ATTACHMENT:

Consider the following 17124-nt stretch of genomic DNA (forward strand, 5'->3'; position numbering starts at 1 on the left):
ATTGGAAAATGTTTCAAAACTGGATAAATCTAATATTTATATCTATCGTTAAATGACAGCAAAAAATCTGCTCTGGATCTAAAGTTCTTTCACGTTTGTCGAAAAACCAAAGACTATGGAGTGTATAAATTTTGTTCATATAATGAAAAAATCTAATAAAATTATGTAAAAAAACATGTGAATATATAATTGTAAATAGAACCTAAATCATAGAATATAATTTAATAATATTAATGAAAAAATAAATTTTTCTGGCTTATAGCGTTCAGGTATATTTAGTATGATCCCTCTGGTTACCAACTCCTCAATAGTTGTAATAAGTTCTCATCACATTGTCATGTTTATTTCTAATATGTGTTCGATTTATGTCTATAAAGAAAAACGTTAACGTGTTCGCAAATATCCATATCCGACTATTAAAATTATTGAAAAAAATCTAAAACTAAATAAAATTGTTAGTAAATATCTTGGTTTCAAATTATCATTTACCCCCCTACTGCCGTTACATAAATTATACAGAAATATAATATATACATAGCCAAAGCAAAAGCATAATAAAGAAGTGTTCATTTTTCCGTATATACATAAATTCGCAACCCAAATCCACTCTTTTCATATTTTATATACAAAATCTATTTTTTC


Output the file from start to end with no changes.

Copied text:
Consider the following 17124-nt stretch of genomic DNA (forward strand, 5'->3'; position numbering starts at 1 on the left):
ATTGGAAAATGTTTCAAAACTGGATAAATCTAATATTTATATCTATCGTTAAATGACAGCAAAAAATCTGCTCTGGATCTAAAGTTCTTTCACGTTTGTCGAAAAACCAAAGACTATGGAGTGTATAAATTTTGTTCATATAATGAAAAAATCTAATAAAATTATGTAAAAAAACATGTGAATATATAATTGTAAATAGAACCTAAATCATAGAATATAATTTAATAATATTAATGAAAAAATAAATTTTTCTGGCTTATAGCGTTCAGGTATATTTAGTATGATCCCTCTGGTTACCAACTCCTCAATAGTTGTAATAAGTTCTCATCACATTGTCATGTTTATTTCTAATATGTGTTCGATTTATGTCTATAAAGAAAAACGTTAACGTGTTCGCAAATATCCATATCCGACTATTAAAATTATTGAAAAAAATCTAAAACTAAATAAAATTGTTAGTAAATATCTTGGTTTCAAATTATCATTTACCCCCCTACTGCCGTTACATAAATTATACAGAAATATAATATATACATAGCCAAAGCAAAAGCATAATAAAGAAGTGTTCATTTTTCCGTATATACATAAATTCGCAACCCAAATCCACTCTTTTCATATTTTATATACAAAATCTATTTTTTC